The United States called on Tuesday for a more flexible approach to a new United Nations’ climate deal which balances the needs of all countries and has a better chance of success.
Two years ago, some 190 countries agreed to develop a pact to succeed the Kyoto Protocol which would force all nations to cut their greenhouse gas emissions. The deal is to be signed by 2015 and come into force in 2020.
Countries will meet again next month to work on the content and design of the new deal in Warsaw but progress this year has been slow.
Meanwhile, a scientific consensus that mankind is to blame for global warming has grown, putting pressure on governments – many of which have been focused on spurring weak economies rather than fighting climate change – to commit to ambitious emissions cuts.
In a speech at a conference at Chatham House in London, U.S. Special Envoy for Climate Change Todd Stern said for a new deal to be ambitious and fair it will require flexibility. “A rigid approach is the enemy,” he said.
Rather than negotiated targets and timetables, countries should be allowed to determine their own levels of commitment depending on their circumstances and means, Stern said.
This could be accompanied by a consultative period before the commitments are agreed to in which all countries and outside bodies can review them, and in which countries explain why their proposals are fair and adequate.
In 2009, the United States outlined a path for steep cuts in its emissions of 30 percent below 2005 levels by 2025 and 42 percent by 2030 but it has not yet reaffirmed this.
The deal will stand a better chance of working if the rules which govern it are less rigid, Stern said.
A very formal system based on rules for complying with targets and penalties for failing to meet them might sound good but would limit the ambition of many countries and their participation, he added.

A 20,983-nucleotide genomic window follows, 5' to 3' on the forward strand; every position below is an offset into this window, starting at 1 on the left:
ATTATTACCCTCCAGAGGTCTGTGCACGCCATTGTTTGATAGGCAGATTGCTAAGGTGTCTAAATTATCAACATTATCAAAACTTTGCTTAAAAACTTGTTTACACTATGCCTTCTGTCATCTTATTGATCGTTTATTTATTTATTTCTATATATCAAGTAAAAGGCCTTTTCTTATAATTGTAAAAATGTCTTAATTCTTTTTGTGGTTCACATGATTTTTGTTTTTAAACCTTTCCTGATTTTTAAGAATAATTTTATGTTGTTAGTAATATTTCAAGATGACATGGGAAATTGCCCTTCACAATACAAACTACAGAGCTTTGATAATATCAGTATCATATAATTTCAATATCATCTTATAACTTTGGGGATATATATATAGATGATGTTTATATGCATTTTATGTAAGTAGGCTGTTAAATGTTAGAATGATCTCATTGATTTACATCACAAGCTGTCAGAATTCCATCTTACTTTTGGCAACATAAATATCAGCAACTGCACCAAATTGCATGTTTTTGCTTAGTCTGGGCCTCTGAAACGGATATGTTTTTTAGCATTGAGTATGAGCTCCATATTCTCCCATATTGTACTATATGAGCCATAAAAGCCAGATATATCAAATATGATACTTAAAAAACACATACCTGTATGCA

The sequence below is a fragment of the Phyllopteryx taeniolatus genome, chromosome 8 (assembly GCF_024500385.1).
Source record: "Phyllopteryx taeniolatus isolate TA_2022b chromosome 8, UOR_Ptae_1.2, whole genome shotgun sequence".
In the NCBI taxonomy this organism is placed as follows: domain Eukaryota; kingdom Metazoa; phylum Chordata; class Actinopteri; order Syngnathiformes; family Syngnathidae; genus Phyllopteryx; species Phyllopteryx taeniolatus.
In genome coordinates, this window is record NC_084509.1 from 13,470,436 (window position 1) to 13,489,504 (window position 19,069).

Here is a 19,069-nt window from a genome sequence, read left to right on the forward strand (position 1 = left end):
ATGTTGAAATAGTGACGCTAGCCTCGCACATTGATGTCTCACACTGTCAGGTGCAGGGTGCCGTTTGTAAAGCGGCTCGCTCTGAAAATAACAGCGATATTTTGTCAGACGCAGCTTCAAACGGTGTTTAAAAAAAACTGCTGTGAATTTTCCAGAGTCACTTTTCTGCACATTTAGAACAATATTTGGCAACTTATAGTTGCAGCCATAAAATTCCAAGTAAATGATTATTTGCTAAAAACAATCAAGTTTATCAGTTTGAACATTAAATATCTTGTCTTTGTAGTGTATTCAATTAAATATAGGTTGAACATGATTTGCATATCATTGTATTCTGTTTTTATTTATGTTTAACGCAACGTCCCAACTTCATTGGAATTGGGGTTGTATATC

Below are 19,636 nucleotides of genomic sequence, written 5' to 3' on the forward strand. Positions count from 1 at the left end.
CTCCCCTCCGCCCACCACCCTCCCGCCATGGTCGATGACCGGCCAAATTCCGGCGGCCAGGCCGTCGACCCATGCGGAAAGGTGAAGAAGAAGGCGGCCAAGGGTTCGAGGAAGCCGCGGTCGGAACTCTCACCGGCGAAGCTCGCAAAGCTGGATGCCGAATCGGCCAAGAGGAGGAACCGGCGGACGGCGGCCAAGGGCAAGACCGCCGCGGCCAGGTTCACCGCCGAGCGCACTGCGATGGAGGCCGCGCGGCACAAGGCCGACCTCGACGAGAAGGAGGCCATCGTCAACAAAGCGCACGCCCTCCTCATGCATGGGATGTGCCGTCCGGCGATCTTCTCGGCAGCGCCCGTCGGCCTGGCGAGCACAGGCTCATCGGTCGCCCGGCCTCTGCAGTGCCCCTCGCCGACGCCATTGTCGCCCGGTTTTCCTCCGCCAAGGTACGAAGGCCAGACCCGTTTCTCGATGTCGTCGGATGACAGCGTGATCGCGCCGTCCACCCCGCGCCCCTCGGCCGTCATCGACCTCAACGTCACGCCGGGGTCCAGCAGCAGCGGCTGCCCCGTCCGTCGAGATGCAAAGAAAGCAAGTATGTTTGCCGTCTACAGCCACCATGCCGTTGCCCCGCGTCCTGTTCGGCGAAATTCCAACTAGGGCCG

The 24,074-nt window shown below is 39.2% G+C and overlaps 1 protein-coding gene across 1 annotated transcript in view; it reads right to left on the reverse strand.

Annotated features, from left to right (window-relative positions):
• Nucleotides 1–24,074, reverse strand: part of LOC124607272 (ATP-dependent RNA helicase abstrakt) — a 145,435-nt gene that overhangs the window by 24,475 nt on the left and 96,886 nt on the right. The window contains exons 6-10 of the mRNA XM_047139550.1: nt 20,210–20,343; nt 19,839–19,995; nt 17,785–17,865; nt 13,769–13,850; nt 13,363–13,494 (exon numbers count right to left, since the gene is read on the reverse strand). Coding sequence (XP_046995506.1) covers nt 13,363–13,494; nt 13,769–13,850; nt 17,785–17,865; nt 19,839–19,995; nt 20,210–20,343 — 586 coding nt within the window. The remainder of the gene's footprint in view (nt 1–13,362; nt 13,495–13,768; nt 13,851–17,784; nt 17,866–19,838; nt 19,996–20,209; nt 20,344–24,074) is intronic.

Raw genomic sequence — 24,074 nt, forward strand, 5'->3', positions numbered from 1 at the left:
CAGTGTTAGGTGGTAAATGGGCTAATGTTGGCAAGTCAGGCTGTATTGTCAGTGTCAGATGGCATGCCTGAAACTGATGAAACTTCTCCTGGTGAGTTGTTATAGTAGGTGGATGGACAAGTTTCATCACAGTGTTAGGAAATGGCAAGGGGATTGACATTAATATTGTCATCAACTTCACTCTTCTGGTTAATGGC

The legal nature of the agreement also needs to be flexible.
Two years ago, countries did not specify precisely how a new deal would be legally binding, allowing for a “protocol, another legal instrument, or an agreed outcome with legal force.”
Nations are in the early stages of discussing which elements of a new deal would be legally binding, but insisting that all aspects be internationally legally binding could be detrimental, Stern said.
Critics say that too much flexibility could soften the new agreement, making countries less inclined to pledge strict emissions cuts and/or stick by them.
“If we are all ambitious, why shouldn’t we put our commitments in a legal document that binds us all? Whatever countries pledge must have the same legal weight,” said European Commission spokesman Isaac Valero-Ladron.
The new agreement will replace the 1997 Kyoto Protocol, which bound about 35 industrialized nations to cut their emissions until the end of 2012. Last year, the protocol was extended to 2020, after which the new pact will take over.
Kyoto’s effectiveness, however, was limited because it divided countries into rich and poor and developing nations such as China did not have binding emissions cut targets. The United States also never ratified the pact.
It is “unacceptable” to use the same categories in a new deal to determine who is expected to do what, Stern said.
China is now the world’s biggest emitter and South Korea is now listed as one of the International Monetary Fund’s 35 most advanced economies.
“Such a separation is inimical to ambition. It would also be viewed as deeply unfair by many countries, thus undermining the political cohesion we need to build an effective and durable climate system going forward,” Stern said.
(Additional reporting by Barbara Lewis in Brussels; editing by Jason Neely)
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